Representatives of any other Indian tribe that believes itself to be culturally affiliated with the human remains and associated funerary objects should contact Malinda S. Blustain, Director, Robert S. Peabody Museum of Archaeology, Phillips Academy, Andover, MA 01810, telephone (978) 749¯4490, before May 2, 2005. Repatriation of the human remains and associated funerary objects to the Wampanoag Repatriation Confederation on behalf of the Wampanoag Tribe of Gay Head (Aquinnah) of Massachusetts, Mashpee Wampanoag Tribe (a nonfederally recognized Indian group), and Assonet Band of the Wampanoag Nation (a nonfederally recognized Indian group) may proceed after that date if no additional claimants come forward.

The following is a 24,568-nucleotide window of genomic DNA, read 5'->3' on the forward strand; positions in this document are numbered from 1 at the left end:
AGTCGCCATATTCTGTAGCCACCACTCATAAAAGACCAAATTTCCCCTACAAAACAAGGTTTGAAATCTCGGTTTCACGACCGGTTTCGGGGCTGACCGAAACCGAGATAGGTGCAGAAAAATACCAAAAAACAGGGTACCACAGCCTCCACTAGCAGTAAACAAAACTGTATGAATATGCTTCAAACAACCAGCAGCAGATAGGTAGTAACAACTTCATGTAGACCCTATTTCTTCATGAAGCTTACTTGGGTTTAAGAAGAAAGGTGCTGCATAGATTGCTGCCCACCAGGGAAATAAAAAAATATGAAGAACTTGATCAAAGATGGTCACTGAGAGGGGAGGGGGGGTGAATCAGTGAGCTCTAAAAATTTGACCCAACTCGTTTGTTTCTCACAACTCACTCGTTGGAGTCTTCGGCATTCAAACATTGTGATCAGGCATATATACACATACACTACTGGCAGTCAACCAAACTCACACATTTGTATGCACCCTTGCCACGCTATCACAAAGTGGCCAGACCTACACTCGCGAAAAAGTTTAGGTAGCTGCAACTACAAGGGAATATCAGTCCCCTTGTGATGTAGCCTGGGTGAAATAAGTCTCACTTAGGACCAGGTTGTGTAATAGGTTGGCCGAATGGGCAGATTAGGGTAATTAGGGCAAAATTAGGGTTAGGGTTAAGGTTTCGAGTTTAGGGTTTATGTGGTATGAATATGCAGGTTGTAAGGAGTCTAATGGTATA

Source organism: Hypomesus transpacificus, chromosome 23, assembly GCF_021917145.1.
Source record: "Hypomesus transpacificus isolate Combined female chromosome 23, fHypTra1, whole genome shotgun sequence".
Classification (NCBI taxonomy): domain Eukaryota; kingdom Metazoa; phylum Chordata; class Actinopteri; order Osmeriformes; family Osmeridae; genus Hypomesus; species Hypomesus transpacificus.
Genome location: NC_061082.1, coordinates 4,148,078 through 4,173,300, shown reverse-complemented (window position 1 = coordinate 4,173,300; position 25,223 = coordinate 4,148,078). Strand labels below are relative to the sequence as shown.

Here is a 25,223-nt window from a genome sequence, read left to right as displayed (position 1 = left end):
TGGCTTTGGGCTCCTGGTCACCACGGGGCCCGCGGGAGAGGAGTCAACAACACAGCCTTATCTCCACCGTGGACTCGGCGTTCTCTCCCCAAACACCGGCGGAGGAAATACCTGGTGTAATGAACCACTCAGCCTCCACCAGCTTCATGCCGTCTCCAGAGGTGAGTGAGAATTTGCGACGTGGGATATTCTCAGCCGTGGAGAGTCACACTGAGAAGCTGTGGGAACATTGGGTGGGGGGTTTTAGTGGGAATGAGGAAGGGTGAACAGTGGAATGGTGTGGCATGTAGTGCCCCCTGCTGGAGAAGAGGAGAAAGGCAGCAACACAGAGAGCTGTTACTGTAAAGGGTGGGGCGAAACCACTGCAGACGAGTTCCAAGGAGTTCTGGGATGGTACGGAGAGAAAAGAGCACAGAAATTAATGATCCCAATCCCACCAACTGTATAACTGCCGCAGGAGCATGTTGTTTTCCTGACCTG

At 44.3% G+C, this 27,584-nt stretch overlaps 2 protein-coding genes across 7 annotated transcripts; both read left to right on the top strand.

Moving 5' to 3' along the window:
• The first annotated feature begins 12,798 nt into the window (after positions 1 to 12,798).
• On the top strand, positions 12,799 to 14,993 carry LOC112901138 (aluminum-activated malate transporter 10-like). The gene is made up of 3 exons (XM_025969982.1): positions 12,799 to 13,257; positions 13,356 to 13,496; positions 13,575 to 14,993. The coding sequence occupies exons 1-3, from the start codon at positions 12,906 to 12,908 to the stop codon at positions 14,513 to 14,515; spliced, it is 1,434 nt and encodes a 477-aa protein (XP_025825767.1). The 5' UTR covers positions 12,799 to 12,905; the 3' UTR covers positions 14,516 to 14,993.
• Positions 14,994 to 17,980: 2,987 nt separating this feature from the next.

The Robert S. Peabody Museum of Archaeology is responsible for notifying the Wampanoag Repatriation Confederation, Wampanoag Tribe of Gay Head (Aquinnah) of Massachusetts, the Mashpee Wampanoag Tribe (a nonfederally recognized Indian group), and the Assonet Band of the Wampanoag Nation (a nonfederally recognized Indian group) that this notice has been published.

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Dated: February 11, 2005.

Sherry Hutt,

Manager, National NAGPRA Program.

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[FR Doc. 05-6460 Filed 3-31-05; 8:45 am]